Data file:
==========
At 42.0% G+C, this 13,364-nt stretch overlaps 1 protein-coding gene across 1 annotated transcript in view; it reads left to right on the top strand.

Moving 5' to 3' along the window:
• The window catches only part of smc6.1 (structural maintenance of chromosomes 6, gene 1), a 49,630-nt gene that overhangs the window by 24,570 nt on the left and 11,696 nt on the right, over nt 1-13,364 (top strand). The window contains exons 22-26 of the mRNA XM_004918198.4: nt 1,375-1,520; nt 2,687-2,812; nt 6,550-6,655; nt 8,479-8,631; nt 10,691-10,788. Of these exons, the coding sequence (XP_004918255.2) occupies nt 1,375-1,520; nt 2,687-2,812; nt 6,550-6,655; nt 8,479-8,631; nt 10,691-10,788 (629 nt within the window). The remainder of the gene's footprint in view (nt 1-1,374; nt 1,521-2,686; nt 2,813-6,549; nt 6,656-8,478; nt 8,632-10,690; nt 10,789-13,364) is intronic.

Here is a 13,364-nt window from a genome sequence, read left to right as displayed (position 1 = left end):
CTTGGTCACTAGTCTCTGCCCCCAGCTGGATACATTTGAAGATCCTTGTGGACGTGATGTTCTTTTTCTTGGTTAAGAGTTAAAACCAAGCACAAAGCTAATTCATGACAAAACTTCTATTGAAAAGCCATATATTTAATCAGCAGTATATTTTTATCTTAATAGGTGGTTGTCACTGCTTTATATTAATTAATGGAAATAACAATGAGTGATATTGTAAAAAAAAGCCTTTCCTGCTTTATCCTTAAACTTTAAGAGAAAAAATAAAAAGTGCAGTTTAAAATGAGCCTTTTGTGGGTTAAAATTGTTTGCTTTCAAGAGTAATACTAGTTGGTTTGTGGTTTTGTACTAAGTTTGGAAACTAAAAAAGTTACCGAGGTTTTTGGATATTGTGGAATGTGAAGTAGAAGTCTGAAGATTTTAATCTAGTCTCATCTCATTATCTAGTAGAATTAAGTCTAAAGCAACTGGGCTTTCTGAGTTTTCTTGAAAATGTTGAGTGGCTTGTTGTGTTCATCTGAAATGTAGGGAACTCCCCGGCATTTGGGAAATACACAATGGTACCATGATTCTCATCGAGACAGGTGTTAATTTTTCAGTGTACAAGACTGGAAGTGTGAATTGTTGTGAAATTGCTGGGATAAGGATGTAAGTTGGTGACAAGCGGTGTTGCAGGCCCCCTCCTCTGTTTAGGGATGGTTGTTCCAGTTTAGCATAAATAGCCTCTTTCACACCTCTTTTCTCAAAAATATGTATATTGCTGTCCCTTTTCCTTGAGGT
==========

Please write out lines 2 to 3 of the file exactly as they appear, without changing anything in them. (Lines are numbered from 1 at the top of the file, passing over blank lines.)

Moving 5' to 3' along the window:
• The window catches only part of smc6.1 (structural maintenance of chromosomes 6, gene 1), a 49,630-nt gene that overhangs the window by 24,570 nt on the left and 11,696 nt on the right, over nt 1-13,364 (top strand). The window contains exons 22-26 of the mRNA XM_004918198.4: nt 1,375-1,520; nt 2,687-2,812; nt 6,550-6,655; nt 8,479-8,631; nt 10,691-10,788. Of these exons, the coding sequence (XP_004918255.2) occupies nt 1,375-1,520; nt 2,687-2,812; nt 6,550-6,655; nt 8,479-8,631; nt 10,691-10,788 (629 nt within the window). The remainder of the gene's footprint in view (nt 1-1,374; nt 1,521-2,686; nt 2,813-6,549; nt 6,656-8,478; nt 8,632-10,690; nt 10,789-13,364) is intronic.